While many people want to use the power of a self-directed IRA for real estate investing, they often feel they can’t get started because they don’t have enough money in their plan. Thankfully, there are several creative ways to bring your real estate transaction to fruition even when your situation is less than perfect. Even if you are low on funds in your self-directed IRA you can still become a real estate investor. You just need to use some creative real estate investing techniques. While the IRS does have strict rules for self-directed IRA’s, it still allows for considerable flexibility in growing the plan’s assets.
There is nothing to stop you from partnering with someone else when making self-directed IRA real estate investments. While you on your own may not be ready to become a real estate developer, there are many opportunities waiting for your investment. You can go in jointly with other IRA plans, investors, or even invest with companies that in turn invest in real estate. You can even partner with disqualified persons that you otherwise could not perform transactions with. Together you can jointly own property. Creative real estate tactics like partnering with others also gives you the chance to learn from more experienced investors. The rules governing IRAs require that you only pay fees and costs of the investment in proportion with the plan’s percentage of ownership in the property and receive the same percentage of the profits. If you are a 10% owner, your self-directed IRA must pay 10% of the fees and costs and receive only 10% of the profits.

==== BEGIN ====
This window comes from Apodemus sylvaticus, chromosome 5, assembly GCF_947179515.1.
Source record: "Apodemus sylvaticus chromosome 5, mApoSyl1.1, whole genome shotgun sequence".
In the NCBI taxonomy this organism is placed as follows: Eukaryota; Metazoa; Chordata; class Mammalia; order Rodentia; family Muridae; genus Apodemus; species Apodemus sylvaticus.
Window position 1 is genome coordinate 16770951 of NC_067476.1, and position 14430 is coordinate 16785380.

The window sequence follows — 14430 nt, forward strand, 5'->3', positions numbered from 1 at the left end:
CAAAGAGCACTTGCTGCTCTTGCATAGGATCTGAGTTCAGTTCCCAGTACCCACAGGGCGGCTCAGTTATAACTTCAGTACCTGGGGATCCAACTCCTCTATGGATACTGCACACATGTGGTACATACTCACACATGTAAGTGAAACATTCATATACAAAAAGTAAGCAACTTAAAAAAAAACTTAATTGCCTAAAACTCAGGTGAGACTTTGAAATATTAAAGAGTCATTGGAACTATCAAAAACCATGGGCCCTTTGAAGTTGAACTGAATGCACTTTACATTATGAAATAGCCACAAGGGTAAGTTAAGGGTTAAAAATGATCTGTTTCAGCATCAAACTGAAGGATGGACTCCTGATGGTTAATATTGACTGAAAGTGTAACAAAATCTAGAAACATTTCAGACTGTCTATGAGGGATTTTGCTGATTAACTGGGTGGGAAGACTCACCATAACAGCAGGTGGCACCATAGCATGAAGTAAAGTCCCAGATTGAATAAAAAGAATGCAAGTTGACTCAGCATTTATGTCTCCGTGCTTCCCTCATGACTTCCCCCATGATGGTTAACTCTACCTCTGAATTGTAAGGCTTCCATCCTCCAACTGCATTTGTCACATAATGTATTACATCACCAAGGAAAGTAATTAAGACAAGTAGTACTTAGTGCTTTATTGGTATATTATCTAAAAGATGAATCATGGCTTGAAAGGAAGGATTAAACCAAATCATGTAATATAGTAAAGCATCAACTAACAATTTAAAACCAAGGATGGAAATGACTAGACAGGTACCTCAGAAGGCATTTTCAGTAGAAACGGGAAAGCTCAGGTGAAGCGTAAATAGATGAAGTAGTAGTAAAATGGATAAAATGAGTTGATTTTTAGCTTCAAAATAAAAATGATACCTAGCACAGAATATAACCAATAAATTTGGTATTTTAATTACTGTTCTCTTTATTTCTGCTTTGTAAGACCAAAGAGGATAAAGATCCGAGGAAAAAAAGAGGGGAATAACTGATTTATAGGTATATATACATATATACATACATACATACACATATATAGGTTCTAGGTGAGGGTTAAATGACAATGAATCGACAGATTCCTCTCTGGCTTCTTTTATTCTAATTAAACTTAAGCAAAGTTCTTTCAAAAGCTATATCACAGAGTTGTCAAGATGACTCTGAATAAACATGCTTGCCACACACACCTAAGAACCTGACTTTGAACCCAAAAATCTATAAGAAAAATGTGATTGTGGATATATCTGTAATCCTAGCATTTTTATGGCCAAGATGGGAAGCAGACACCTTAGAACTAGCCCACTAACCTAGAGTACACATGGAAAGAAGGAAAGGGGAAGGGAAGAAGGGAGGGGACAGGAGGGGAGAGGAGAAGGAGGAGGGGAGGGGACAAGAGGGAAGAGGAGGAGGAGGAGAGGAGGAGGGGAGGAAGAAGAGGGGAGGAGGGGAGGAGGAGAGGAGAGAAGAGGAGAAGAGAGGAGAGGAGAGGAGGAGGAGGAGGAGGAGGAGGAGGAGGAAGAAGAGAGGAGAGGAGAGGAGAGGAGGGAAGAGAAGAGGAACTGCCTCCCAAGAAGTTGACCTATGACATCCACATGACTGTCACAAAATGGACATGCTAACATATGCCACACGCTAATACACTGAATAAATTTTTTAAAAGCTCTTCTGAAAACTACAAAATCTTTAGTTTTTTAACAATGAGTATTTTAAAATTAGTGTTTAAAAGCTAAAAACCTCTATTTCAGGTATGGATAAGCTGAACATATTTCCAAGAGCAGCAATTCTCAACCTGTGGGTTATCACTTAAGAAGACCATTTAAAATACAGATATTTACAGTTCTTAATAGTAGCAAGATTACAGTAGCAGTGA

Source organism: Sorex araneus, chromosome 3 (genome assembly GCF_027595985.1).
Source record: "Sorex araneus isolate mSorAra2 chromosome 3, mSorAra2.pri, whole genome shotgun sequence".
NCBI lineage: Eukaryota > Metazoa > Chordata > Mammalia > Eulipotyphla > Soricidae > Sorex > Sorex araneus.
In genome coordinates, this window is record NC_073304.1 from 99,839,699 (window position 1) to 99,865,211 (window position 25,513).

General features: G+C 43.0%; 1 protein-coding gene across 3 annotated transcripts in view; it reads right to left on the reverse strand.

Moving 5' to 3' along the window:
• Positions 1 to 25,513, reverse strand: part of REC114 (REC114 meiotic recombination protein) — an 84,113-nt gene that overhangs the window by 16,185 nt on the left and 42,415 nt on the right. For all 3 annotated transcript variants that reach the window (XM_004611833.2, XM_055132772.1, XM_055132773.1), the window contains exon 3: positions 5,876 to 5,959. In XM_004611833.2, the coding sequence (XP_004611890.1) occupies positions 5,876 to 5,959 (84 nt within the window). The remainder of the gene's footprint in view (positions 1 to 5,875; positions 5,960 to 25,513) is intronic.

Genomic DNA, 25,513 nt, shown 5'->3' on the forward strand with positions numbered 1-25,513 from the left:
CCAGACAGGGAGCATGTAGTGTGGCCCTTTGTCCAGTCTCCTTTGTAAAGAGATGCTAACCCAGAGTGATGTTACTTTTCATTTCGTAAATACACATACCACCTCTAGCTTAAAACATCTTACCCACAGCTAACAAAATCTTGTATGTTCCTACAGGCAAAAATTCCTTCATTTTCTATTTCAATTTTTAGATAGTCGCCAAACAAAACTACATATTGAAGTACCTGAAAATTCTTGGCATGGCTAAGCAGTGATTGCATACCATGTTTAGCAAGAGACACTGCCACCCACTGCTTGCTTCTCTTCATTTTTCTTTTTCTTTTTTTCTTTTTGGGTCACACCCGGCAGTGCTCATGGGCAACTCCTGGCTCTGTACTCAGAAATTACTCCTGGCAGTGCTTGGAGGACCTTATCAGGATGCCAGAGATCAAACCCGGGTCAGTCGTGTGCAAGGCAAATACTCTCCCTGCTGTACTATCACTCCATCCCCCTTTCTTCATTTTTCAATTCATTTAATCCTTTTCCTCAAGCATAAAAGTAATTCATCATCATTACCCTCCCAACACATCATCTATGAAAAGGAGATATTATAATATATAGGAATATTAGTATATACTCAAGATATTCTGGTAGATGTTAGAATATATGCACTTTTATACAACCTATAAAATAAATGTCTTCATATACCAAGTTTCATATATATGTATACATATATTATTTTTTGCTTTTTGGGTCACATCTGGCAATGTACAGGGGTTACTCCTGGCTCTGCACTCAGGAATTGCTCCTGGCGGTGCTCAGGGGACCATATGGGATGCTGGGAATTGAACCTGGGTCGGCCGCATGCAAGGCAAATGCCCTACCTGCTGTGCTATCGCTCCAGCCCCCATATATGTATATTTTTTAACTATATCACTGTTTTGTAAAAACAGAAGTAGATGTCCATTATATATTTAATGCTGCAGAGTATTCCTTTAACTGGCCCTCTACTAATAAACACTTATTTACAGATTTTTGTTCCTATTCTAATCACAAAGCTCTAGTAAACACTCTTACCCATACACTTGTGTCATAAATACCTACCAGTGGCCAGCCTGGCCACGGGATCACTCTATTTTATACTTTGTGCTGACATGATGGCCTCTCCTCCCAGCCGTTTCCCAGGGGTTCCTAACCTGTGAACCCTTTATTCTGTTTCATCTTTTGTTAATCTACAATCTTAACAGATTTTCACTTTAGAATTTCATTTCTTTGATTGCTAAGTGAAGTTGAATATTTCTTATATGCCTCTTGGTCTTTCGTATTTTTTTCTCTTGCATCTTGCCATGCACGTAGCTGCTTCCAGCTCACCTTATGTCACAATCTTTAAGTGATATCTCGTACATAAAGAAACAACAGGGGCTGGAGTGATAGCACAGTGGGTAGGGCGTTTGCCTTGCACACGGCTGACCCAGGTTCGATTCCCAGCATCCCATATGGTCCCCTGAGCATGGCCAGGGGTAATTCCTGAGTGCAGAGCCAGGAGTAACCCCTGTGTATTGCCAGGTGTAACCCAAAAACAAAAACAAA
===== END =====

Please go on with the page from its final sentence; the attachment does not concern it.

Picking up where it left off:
If you find yourself with a cash shortfall and no partners, you IRA could potentially take out a mortgage to increase purchasing power. The IRS does allow you to leverage plan assets so long as it is not for personal use and the money is used to acquire further investments for your self-directed IRA. The best practice is to get a non-recourse loan, one that uses the property as collateral and keeps the lender from coming after you, your other assets, or the assets of the IRA in case of default. While these loans are more difficult to locate and acquire, for the creative real estate investor, they are still available. It is important to note additional taxes may apply on the portion of profits derived from using leverage.
Don’t let the idea that you don’t have enough money in your self-directed IRA keep you from starting your path as a real estate developer; you have options. Creative real estate investors can even transfer money from old 401(k) plans as well as employ other strategies such as investing in real estate related notes to grow their portfolios. Start getting creative! If you’d like to learn more about real estate IRA investing, please contact New Direction Trust Company at 877-742-1270 or email@example.com.